B.S. Environmental Science, Brown University, 1999 M.S. Geography and Development Studies, London School of Economics and Political Science, 2003 Ph.D. Geography, University of California, Berkeley, 2009
Rosalind Fredericks’ research and teaching interests are centered on development, urbanism, and political ecology in Africa. With a PhD in geography, her research is focused on urban citizenship and infrastructure in contemporary Dakar, Senegal, where she has conducted ethnographic research on labor and youth movements. The bulk of her research has explored municipal garbage politics as a lens into questions of urban citizenship. Her book manuscript, Garbage Citizenship: Vibrant Infrastructures of Labor in Dakar, Senegal (Duke University Press) chronicles the politics surrounding municipal garbage labor in the wake of structural adjustment. A new research project examines planning and activism surrounding the proposed closure of the city’s dump Mbeubeuss. She also has an ongoing research project on the role of hip hop in Senegalese elections. Fredericks’ research has won major funding support from the Social Science Research Council, Fulbright-Hays, and the National Science Foundation and she is currently NYU’s Stephen Charney Vladeck Junior Faculty Fellow (2015-2016).
After completing her PhD in geography at the University of California, Berkeley, Fredericks was a postdoctoral research scholar with the Committee on Global Thought at Columbia University. At Columbia, she taught with the Institute for African Studies and organized The World and Africa event series for the Committee on Global Thought. Fredericks has edited two books with Mamadou Diouf on citizenship in African cities: Les Arts de la Citoyenneté au Sénégal: Espaces Contestés et Civilités Urbaines (Editions Karthala, 2013) and The Arts of Citizenship in African Cities: Infrastructures and Spaces of Belonging (Palgrave MacMillan, 2014).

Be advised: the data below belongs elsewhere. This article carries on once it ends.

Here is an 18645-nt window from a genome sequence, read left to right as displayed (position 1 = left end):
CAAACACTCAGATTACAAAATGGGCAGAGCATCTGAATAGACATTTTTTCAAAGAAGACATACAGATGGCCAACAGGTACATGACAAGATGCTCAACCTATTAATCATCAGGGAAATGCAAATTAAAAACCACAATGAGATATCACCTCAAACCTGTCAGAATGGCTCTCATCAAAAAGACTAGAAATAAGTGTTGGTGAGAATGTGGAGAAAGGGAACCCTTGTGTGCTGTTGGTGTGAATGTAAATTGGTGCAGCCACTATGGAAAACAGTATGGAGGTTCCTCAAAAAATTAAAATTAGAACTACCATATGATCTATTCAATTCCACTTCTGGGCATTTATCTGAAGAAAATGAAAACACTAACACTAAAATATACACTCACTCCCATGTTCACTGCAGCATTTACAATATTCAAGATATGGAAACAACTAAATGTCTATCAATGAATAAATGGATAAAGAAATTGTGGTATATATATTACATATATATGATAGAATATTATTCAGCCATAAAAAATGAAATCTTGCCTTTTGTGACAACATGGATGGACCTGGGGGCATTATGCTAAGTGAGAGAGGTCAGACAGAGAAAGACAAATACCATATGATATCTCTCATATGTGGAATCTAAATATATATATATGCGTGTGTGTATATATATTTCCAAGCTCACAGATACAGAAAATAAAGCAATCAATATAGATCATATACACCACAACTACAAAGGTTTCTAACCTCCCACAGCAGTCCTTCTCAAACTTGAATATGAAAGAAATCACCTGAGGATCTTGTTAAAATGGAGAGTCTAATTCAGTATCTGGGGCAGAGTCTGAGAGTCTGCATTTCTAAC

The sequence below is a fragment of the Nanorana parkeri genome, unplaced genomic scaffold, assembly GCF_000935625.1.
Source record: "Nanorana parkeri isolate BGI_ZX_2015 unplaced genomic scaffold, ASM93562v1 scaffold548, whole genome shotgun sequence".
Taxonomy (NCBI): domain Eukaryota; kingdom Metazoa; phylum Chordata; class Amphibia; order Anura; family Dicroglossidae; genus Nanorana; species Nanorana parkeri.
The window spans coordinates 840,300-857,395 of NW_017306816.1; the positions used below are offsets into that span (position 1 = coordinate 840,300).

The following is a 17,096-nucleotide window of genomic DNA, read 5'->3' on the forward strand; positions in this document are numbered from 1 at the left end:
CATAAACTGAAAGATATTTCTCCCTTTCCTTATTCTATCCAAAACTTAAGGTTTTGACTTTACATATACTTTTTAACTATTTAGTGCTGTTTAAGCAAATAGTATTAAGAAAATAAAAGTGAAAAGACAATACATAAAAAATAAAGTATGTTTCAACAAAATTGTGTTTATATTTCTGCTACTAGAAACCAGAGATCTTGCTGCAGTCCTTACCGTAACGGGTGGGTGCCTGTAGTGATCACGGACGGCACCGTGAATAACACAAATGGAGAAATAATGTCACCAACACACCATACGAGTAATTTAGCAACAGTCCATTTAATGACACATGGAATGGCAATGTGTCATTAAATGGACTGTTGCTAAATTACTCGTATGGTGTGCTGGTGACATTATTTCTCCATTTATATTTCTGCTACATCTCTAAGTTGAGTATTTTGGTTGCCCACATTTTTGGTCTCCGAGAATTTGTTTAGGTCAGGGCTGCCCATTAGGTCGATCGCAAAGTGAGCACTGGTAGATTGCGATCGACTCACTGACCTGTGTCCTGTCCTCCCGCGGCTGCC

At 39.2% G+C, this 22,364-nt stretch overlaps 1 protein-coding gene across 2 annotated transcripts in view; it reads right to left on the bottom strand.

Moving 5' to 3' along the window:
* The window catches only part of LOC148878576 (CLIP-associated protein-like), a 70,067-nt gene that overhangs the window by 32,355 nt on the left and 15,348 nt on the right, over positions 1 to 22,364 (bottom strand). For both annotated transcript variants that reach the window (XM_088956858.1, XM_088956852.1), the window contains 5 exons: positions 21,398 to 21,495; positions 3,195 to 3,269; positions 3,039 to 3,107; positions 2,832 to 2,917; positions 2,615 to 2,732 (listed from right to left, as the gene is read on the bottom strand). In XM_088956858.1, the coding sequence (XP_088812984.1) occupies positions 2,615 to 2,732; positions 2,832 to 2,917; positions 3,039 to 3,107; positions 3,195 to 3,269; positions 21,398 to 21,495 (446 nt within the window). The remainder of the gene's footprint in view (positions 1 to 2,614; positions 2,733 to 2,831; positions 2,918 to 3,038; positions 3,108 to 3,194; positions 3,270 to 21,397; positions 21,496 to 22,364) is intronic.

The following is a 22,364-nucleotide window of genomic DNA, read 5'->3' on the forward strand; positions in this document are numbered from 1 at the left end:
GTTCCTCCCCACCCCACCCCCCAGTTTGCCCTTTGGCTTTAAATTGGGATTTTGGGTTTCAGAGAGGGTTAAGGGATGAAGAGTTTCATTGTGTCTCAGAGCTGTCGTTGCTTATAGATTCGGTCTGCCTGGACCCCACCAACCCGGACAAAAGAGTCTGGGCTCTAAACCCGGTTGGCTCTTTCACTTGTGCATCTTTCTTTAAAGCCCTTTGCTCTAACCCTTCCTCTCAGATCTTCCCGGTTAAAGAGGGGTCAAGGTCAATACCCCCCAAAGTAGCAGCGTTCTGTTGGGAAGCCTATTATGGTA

Teaching and Research Interests
global urbanism, African politics, youth studies, critical development studies, critical infrastructure studies, discard studies, feminist geography, political ecology
AWARDS AND HONORS
Professor Rosalind Fredericks was awarded a 2016-2019 National Science Foundation Grant for Geography and Spatial Sciences Division for her research project Infrastructural Citizenship: Political Ecologies of Discard in Dakar. With with Robin Nagle, Fredericks was awarded a 2016-2018 Research Collaborative Seed Grant from the NYU Humanities Initiative for the Discard Studies Collaborative.
Professor Fredericks’s “Dirty Work in the City: the reconfiguration of social reproductive geographies in Dakar, Senegal,” was published in Precarious Worlds: New Geographies of Social Reproduction (University of Georgia Press, 2015).
Rosalind Fredericks presented the paper “Vibrancy of Refuse, Piety of Refusal” to the Other Geographies: The Influences of Michael Watts panel at the Association of American Geographers meeting, which was held in San Francisco, California, in March 2016.
Professor Fredericks will present the paper “Ordering Mbeubeuss: Contested Infrastructural Practices in Dakar” to the New Urban Political Ecologies in Dakar: Infrastructure, Land, and Labor panel at the American Anthropological Association of and African Studies Association meeting, which will be held in Dakar, Senegal, in June 2016.
Rosalind Fredericks will participate in the Author Meets Critic panel on Michael Ralph’s Forensic Capital at the American Anthropological Association of and African Studies Association meeting, which will be held in Dakar, Senegal, in June 2016.
Rosalind Fredericks organized the New Urban Political Ecologies in Dakar: Infrastructure, Land, and Labor panel for the American Anthropological Association of and African Studies Association meeting, which will be held in Dakar, Senegal, in June 2016.
Fredericks presented the paper “Contesting the Dump: Material Power and Ordering Infrastructure in Dakar” as part of the Toxic States, Scales of Waste panel at the African Studies Association meeting in San Diego, California, in November 2015.